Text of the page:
That, in turn, underscores the obvious on oil policy: The best way to insulate the country from price volatility, and everything else that makes America’s oil dependence unattractive, is to use less. And the best way to make that happen is to raise the federal gas tax.
Yes, doing so would increase the cost of fuel. But experience shows that drivers respond to higher prices by using energy much more sensibly, buying more fuel-efficient cars and cutting out unnecessary trips. A recent Consumer Reports survey found that fuel-efficiency is now the predominant consideration among U.S. car buyers.
And a higher gas tax would accomplish much more than a price blip here and there.
It would provide predictability to consumers and automakers that prices won’t bottom out, thereby ushering in an SUV renaissance. Automakers would design more fuel-efficient cars to satisfy higher demand for them, investing in clean-transportation research and development without a government mandate.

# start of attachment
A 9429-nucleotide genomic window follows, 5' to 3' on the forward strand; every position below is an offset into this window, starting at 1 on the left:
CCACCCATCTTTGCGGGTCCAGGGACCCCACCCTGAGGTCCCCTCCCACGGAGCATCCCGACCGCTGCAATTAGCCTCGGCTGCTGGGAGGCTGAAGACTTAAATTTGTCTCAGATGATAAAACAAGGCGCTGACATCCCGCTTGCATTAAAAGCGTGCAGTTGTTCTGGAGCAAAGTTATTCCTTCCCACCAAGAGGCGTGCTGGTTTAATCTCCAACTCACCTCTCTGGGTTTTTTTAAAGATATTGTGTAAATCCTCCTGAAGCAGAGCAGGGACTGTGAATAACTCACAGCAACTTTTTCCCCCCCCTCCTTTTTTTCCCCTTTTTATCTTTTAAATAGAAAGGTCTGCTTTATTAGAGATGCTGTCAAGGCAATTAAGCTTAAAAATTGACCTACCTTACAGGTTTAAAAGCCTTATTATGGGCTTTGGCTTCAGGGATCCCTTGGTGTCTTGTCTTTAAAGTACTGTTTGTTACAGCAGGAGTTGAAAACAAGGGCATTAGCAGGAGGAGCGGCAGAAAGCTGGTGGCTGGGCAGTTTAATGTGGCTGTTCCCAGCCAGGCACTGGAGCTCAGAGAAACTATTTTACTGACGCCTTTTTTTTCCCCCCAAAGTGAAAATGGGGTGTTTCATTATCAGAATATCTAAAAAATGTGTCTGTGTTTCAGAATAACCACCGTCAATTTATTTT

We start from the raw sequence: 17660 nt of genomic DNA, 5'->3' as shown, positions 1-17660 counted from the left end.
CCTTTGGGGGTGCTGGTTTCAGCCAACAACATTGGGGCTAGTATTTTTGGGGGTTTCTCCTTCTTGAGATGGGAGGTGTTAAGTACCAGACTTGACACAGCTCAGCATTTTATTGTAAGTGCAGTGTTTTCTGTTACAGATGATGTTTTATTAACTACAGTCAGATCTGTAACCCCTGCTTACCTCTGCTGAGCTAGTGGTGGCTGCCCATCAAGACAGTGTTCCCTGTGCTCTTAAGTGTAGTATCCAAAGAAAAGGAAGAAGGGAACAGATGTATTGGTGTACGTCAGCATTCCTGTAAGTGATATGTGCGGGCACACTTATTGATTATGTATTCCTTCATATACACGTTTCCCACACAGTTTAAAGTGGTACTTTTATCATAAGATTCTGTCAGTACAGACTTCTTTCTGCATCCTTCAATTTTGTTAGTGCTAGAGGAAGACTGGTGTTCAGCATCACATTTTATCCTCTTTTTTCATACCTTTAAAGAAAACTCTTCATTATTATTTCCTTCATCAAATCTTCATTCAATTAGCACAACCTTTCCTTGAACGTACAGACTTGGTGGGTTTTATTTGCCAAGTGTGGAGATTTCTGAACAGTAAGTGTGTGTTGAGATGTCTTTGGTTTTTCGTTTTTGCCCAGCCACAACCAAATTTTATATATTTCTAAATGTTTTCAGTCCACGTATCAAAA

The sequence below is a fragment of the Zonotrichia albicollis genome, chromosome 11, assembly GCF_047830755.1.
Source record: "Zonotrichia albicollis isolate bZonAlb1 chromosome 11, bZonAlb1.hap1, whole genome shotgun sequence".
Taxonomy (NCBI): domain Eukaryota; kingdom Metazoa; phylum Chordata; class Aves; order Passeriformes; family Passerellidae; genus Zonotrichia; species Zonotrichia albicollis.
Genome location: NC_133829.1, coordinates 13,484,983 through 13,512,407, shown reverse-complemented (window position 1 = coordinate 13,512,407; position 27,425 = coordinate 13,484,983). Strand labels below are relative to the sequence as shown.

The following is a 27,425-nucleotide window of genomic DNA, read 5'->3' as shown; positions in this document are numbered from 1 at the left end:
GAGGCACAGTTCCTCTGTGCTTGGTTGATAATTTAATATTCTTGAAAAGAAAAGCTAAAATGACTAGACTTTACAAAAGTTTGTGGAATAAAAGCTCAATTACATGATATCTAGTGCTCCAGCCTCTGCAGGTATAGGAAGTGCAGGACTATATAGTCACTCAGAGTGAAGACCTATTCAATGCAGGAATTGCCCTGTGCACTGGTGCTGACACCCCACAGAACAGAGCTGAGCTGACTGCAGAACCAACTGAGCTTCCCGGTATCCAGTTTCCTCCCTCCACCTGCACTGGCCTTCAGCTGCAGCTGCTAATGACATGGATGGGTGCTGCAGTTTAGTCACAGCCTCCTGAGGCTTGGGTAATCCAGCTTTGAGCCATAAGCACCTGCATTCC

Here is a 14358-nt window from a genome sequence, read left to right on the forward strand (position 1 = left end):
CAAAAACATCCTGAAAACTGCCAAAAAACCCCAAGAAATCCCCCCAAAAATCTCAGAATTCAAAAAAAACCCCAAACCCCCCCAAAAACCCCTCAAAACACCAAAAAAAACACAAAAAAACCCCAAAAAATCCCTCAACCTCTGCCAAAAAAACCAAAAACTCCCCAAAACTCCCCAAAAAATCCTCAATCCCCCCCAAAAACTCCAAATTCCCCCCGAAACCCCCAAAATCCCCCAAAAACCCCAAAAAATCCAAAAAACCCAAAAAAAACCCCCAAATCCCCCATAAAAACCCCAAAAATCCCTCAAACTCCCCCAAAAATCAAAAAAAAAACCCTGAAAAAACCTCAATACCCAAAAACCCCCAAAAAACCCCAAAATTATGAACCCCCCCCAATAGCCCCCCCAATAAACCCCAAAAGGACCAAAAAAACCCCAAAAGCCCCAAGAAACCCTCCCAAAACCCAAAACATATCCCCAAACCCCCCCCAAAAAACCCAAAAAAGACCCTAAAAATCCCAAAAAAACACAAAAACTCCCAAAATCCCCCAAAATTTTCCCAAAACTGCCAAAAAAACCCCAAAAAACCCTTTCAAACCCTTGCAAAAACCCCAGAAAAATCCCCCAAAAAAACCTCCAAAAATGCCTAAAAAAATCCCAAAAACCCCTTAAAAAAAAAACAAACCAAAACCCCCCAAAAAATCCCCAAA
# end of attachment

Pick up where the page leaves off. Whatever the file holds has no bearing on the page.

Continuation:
Though raising the gas tax would cost consumers money, it should also produce savings on many other programs they pay for with their tax bill. Because there would be more demand for cheap, green technology, a gas tax of sufficient size could replace the expensive national and local subsidies of electric cars and other government transportation programs in which lawmakers pick favorites.
Critically, a higher gas tax would also raise badly needed government revenue, instead of sending so much of what Americans pay for fuel abroad. As Congress wrangles over how to fund transportation improvements, this is one easy answer. Gas tax revenues could also be a part of a larger debt package, once lawmakers finally decide to compromise on the federal budget.
Even when prices are low, gas is very expensive. Hidden costs come in the form of dirty air, climate change, geopolitical strife and the massive economic risk of unexpected price spikes. Good policy would push the country to pay fewer of these costs on Memorial Days years from now.